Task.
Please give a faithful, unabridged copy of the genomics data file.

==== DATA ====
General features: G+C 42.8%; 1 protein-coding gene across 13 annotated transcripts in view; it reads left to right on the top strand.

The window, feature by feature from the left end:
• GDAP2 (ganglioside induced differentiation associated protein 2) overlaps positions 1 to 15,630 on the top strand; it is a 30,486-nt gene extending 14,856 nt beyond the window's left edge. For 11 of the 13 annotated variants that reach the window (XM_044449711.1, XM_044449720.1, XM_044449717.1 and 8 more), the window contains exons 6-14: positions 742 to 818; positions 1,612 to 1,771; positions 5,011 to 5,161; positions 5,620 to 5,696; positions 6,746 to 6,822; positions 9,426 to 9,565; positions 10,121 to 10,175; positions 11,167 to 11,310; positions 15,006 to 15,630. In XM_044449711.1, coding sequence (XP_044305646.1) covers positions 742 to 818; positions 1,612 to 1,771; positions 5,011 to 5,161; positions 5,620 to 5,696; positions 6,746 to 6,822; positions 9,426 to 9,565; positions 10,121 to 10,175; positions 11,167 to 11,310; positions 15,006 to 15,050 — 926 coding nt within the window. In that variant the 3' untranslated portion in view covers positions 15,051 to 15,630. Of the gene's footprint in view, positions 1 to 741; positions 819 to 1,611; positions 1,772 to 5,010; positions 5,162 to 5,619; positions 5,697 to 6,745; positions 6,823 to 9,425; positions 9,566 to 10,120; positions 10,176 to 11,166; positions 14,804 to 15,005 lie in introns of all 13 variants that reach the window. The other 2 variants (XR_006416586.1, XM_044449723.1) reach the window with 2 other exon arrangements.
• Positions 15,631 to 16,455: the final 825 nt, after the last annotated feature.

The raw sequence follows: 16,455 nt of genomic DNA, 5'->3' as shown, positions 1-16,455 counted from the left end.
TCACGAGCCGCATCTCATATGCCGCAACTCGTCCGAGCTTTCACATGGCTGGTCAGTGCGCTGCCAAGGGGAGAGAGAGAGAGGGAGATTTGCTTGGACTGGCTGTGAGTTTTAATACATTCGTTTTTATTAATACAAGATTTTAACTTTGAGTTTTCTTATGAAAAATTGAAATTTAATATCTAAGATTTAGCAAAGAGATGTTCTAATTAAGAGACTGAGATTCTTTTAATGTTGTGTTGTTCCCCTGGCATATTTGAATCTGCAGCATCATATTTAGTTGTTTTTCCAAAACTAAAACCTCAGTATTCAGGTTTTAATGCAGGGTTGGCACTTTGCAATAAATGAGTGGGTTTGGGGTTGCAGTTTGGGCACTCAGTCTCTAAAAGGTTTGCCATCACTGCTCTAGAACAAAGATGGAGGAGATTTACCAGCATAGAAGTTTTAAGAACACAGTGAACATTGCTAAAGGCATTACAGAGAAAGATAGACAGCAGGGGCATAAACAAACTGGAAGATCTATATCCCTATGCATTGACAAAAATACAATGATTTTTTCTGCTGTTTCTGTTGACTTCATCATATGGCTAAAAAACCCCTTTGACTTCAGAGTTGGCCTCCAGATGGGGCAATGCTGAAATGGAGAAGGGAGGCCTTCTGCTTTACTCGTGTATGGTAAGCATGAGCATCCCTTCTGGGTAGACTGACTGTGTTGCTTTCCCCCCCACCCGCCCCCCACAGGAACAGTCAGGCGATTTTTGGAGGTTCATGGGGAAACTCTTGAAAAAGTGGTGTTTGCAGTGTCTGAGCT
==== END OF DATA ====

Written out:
General features: G+C 42.8%; 1 protein-coding gene across 13 annotated transcripts in view; it reads left to right on the top strand.

The window, feature by feature from the left end:
• GDAP2 (ganglioside induced differentiation associated protein 2) overlaps positions 1 to 15,630 on the top strand; it is a 30,486-nt gene extending 14,856 nt beyond the window's left edge. For 11 of the 13 annotated variants that reach the window (XM_044449711.1, XM_044449720.1, XM_044449717.1 and 8 more), the window contains exons 6-14: positions 742 to 818; positions 1,612 to 1,771; positions 5,011 to 5,161; positions 5,620 to 5,696; positions 6,746 to 6,822; positions 9,426 to 9,565; positions 10,121 to 10,175; positions 11,167 to 11,310; positions 15,006 to 15,630. In XM_044449711.1, coding sequence (XP_044305646.1) covers positions 742 to 818; positions 1,612 to 1,771; positions 5,011 to 5,161; positions 5,620 to 5,696; positions 6,746 to 6,822; positions 9,426 to 9,565; positions 10,121 to 10,175; positions 11,167 to 11,310; positions 15,006 to 15,050 — 926 coding nt within the window. In that variant the 3' untranslated portion in view covers positions 15,051 to 15,630. Of the gene's footprint in view, positions 1 to 741; positions 819 to 1,611; positions 1,772 to 5,010; positions 5,162 to 5,619; positions 5,697 to 6,745; positions 6,823 to 9,425; positions 9,566 to 10,120; positions 10,176 to 11,166; positions 14,804 to 15,005 lie in introns of all 13 variants that reach the window. The other 2 variants (XR_006416586.1, XM_044449723.1) reach the window with 2 other exon arrangements.
• Positions 15,631 to 16,455: the final 825 nt, after the last annotated feature.

The raw sequence follows: 16,455 nt of genomic DNA, 5'->3' as shown, positions 1-16,455 counted from the left end.
TCACGAGCCGCATCTCATATGCCGCAACTCGTCCGAGCTTTCACATGGCTGGTCAGTGCGCTGCCAAGGGGAGAGAGAGAGAGGGAGATTTGCTTGGACTGGCTGTGAGTTTTAATACATTCGTTTTTATTAATACAAGATTTTAACTTTGAGTTTTCTTATGAAAAATTGAAATTTAATATCTAAGATTTAGCAAAGAGATGTTCTAATTAAGAGACTGAGATTCTTTTAATGTTGTGTTGTTCCCCTGGCATATTTGAATCTGCAGCATCATATTTAGTTGTTTTTCCAAAACTAAAACCTCAGTATTCAGGTTTTAATGCAGGGTTGGCACTTTGCAATAAATGAGTGGGTTTGGGGTTGCAGTTTGGGCACTCAGTCTCTAAAAGGTTTGCCATCACTGCTCTAGAACAAAGATGGAGGAGATTTACCAGCATAGAAGTTTTAAGAACACAGTGAACATTGCTAAAGGCATTACAGAGAAAGATAGACAGCAGGGGCATAAACAAACTGGAAGATCTATATCCCTATGCATTGACAAAAATACAATGATTTTTTCTGCTGTTTCTGTTGACTTCATCATATGGCTAAAAAACCCCTTTGACTTCAGAGTTGGCCTCCAGATGGGGCAATGCTGAAATGGAGAAGGGAGGCCTTCTGCTTTACTCGTGTATGGTAAGCATGAGCATCCCTTCTGGGTAGACTGACTGTGTTGCTTTCCCCCCCACCCGCCCCCCACAGGAACAGTCAGGCGATTTTTGGAGGTTCATGGGGAAACTCTTGAAAAAGTGGTGTTTGCAGTGTCTGAGCT